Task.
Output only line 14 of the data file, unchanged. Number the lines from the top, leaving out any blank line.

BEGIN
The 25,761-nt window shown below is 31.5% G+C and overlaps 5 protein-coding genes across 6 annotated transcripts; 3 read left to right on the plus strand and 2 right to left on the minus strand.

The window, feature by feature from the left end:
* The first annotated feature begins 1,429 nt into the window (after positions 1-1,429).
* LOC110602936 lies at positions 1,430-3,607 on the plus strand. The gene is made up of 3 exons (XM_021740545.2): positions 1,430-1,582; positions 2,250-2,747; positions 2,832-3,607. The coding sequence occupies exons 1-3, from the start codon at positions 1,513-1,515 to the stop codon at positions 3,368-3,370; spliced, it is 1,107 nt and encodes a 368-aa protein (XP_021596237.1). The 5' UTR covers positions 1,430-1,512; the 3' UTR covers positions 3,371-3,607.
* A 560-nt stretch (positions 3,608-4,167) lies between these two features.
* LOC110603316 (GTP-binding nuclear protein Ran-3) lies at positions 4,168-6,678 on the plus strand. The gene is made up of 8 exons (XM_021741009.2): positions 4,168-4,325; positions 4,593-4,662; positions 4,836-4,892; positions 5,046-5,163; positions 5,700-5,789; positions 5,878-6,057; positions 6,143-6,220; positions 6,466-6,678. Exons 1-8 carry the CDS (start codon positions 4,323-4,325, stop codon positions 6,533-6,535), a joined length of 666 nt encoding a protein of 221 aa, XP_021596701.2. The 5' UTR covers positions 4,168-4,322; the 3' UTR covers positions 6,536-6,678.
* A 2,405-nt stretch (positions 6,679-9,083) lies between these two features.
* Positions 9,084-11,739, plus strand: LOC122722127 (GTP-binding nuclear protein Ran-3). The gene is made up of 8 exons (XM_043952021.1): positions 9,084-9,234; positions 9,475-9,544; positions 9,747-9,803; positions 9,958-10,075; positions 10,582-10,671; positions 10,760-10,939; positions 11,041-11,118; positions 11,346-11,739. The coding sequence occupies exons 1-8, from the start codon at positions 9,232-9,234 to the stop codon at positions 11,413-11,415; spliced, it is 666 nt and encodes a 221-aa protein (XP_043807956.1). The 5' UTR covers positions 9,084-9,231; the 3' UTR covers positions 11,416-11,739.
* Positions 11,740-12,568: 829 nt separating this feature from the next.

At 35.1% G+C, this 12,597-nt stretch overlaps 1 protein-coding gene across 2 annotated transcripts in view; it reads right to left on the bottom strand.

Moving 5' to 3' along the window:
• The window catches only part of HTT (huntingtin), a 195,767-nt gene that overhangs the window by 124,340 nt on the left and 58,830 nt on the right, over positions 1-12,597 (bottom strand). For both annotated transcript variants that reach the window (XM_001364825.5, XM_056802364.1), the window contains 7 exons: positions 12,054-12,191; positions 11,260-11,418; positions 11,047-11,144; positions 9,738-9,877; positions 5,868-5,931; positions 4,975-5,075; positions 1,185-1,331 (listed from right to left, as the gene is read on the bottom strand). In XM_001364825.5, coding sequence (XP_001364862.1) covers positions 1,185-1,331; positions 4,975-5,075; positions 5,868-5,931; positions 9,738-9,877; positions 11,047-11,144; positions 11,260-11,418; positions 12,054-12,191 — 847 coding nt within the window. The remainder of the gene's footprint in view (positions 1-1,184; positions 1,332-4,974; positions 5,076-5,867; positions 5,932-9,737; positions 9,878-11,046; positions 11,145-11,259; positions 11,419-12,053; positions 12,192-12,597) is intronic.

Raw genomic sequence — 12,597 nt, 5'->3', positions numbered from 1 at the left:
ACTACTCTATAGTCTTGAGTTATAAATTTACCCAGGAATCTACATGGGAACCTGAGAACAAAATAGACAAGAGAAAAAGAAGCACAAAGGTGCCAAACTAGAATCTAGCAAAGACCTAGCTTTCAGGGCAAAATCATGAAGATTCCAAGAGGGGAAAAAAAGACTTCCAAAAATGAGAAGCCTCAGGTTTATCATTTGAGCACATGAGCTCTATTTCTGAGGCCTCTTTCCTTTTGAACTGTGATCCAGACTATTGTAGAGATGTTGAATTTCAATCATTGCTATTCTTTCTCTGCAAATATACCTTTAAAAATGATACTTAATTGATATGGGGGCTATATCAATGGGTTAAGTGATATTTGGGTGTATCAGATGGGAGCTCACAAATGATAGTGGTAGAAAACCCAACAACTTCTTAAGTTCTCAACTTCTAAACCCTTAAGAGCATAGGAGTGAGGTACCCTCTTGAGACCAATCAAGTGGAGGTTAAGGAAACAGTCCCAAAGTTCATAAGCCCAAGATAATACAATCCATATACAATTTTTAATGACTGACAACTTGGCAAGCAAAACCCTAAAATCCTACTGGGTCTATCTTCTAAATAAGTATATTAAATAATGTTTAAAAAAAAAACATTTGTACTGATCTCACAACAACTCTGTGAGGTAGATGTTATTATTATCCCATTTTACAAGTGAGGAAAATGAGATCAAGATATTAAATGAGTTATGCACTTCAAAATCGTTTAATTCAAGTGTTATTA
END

ACTACTCTATAGTCTTGAGTTATAAATTTACCCAGGAATCTACATGGGAACCTGAGAACAAAATAGACAAGAGAAAAAGAAGCACAAAGGTGCCAAACTAGAATCTAGCAAAGACCTAGCTTTCAGGGCAAAATCATGAAGATTCCAAGAGGGGAAAAAAAGACTTCCAAAAATGAGAAGCCTCAGGTTTATCATTTGAGCACATGAGCTCTATTTCTGAGGCCTCTTTCCTTTTGAACTGTGATCCAGACTATTGTAGAGATGTTGAATTTCAATCATTGCTATTCTTTCTCTGCAAATATACCTTTAAAAATGATACTTAATTGATATGGGGGCTATATCAATGGGTTAAGTGATATTTGGGTGTATCAGATGGGAGCTCACAAATGATAGTGGTAGAAAACCCAACAACTTCTTAAGTTCTCAACTTCTAAACCCTTAAGAGCATAGGAGTGAGGTACCCTCTTGAGACCAATCAAGTGGAGGTTAAGGAAACAGTCCCAAAGTTCATAAGCCCAAGATAATACAATCCATATACAATTTTTAATGACTGACAACTTGGCAAGCAAAACCCTAAAATCCTACTGGGTCTATCTTCTAAATAAGTATATTAAATAATGTTTAAAAAAAAAACATTTGTACTGATCTCACAACAACTCTGTGAGGTAGATGTTATTATTATCCCATTTTACAAGTGAGGAAAATGAGATCAAGATATTAAATGAGTTATGCACTTCAAAATCGTTTAATTCAAGTGTTATTA